The Gospel today begins with our first reminder since the end of chapter nine, that Jesus is continuing to teach and minister along the road towards his suffering and death in the city of Jerusalem. Someone asks a question: Will there only be a few who are saved? Now that is a good question, if ever there is one! But as we perhaps have come to expect from Jesus – of the 183 questions that he is asked across the four Gospels, he only gives a direct and absolute answer three times. And this is not one of those occasions! Jesus does not seem very interested in statistics and numbers to satisfy mere human curiosity. In our Gospel from Luke, chapter 13, verses 22 to 30, he does answer indirectly, with this exhortation to enter by the narrow gate.
Jesus also tells us that God will shut out evil doers who it seems, are not known to God – leaving us with the potential criteria of doing good as the key to entry. Not that Jesus teaches any form of salvation by good works – the good works help to identify those people who are clearly striving to enter the kingdom. There is only one way into the kingdom, and Jesus is urging people to enter into the kingdom as he holds open the gate. The gateway is not very wide, so there is no question of people just happening to enter in by chance. No – it will take energy and commitment to enter the kingdom.
Israel is being given by the work and teaching of Jesus this final chance. But one day soon, the door will shut, and by then it will be too late. If the invitation of Jesus is refused there be no further opportunity.
Not that we should lift this passage out of context and develop a whole theology of salvation based only on it. The urgent warnings that Jesus offers to his contemporaries were very specific to the crisis that existed at that time. But we should also be cautious of assuming that the larger question of eternal salvation is not relevant to this text. For surely human life is so much more than just a game; surely we are not mistaken in the strong sense that all of our moral and spiritual choices really do matter; surely the rest of the New Testament has not misled us badly so that we do understand that the gate of the kingdom of God does remain open to us – but it is possible to stroll straight past this same gate. Hopefully we will hear these urgent warnings amidst the wonderful invitation that Jesus offers to us, to live a life of goodness, meaning and justice in the kingdom, rather than discovering too late the extent of our mistake.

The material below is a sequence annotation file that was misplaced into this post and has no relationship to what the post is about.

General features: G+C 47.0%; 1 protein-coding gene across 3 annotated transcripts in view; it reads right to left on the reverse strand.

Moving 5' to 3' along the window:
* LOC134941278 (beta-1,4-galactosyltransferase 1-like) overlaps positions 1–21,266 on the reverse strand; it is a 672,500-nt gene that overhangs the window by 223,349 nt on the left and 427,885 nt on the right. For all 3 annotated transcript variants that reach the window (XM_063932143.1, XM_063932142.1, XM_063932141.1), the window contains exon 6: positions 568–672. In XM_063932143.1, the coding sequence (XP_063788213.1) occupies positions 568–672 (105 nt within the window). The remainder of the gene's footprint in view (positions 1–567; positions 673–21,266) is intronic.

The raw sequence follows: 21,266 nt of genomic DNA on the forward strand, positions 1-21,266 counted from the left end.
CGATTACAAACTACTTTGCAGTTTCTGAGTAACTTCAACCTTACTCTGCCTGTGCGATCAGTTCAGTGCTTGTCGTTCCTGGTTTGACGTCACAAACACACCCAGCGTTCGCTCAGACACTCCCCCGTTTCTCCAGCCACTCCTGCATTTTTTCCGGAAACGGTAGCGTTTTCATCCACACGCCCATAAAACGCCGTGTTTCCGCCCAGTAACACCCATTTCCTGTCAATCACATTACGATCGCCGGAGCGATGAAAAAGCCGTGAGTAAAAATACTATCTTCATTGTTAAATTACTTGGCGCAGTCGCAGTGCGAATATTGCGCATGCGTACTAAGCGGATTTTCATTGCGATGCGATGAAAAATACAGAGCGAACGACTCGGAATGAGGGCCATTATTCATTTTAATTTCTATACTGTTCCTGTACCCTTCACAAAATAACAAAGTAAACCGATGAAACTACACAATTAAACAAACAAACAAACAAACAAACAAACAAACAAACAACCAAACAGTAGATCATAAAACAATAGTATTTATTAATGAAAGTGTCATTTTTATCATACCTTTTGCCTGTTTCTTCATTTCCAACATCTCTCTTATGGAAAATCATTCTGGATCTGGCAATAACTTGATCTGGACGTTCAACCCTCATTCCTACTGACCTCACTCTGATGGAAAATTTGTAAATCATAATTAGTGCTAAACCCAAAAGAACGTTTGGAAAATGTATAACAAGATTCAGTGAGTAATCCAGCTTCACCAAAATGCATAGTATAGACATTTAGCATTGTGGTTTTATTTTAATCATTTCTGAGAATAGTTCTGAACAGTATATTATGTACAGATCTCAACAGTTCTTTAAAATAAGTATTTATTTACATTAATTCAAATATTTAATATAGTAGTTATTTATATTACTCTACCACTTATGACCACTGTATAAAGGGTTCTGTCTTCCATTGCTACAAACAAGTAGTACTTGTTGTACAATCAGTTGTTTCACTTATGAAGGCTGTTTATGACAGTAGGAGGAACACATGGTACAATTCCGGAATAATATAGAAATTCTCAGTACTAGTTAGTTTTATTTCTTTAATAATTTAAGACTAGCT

Perhaps it is best to allow the sayings of Jesus to retain their mystery and ambiguity. Although at least these two points do remain clear: Jesus cautions his followers to strive to enter by the narrow door, and he warns them that in the end there will be many surprising reversals. Many who presume they will enter, in fact will not, and others who seem to be excluded from God’s friendship will take their place. Strive, therefore, as one who dares not presume on God’s grace. Strive as though admission to the kingdom depended entirely on your own doing, but know that ultimately it all depends on God’s grace.
Recorded at St Paul’s, 7.30am and 9.30am (13 mins)
Sunday 21, Year C.